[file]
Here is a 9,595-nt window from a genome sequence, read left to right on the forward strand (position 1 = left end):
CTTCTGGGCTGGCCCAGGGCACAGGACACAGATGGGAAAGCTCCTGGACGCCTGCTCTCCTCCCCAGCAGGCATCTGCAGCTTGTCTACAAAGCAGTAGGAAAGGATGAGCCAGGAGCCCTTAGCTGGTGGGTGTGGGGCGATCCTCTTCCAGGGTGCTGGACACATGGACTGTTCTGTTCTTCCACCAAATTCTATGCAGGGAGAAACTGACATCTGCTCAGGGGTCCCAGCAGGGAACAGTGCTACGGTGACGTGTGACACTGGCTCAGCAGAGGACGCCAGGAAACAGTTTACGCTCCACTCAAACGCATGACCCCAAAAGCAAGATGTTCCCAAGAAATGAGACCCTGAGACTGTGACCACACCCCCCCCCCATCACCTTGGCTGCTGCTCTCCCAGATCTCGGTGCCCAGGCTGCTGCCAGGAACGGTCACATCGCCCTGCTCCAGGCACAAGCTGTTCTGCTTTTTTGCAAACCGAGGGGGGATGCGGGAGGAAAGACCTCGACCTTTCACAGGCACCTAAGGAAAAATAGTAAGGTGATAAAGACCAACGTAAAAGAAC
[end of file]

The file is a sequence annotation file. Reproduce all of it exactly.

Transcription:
Here is a 9,595-nt window from a genome sequence, read left to right on the forward strand (position 1 = left end):
CTTCTGGGCTGGCCCAGGGCACAGGACACAGATGGGAAAGCTCCTGGACGCCTGCTCTCCTCCCCAGCAGGCATCTGCAGCTTGTCTACAAAGCAGTAGGAAAGGATGAGCCAGGAGCCCTTAGCTGGTGGGTGTGGGGCGATCCTCTTCCAGGGTGCTGGACACATGGACTGTTCTGTTCTTCCACCAAATTCTATGCAGGGAGAAACTGACATCTGCTCAGGGGTCCCAGCAGGGAACAGTGCTACGGTGACGTGTGACACTGGCTCAGCAGAGGACGCCAGGAAACAGTTTACGCTCCACTCAAACGCATGACCCCAAAAGCAAGATGTTCCCAAGAAATGAGACCCTGAGACTGTGACCACACCCCCCCCCCATCACCTTGGCTGCTGCTCTCCCAGATCTCGGTGCCCAGGCTGCTGCCAGGAACGGTCACATCGCCCTGCTCCAGGCACAAGCTGTTCTGCTTTTTTGCAAACCGAGGGGGGATGCGGGAGGAAAGACCTCGACCTTTCACAGGCACCTAAGGAAAAATAGTAAGGTGATAAAGACCAACGTAAAAGAAC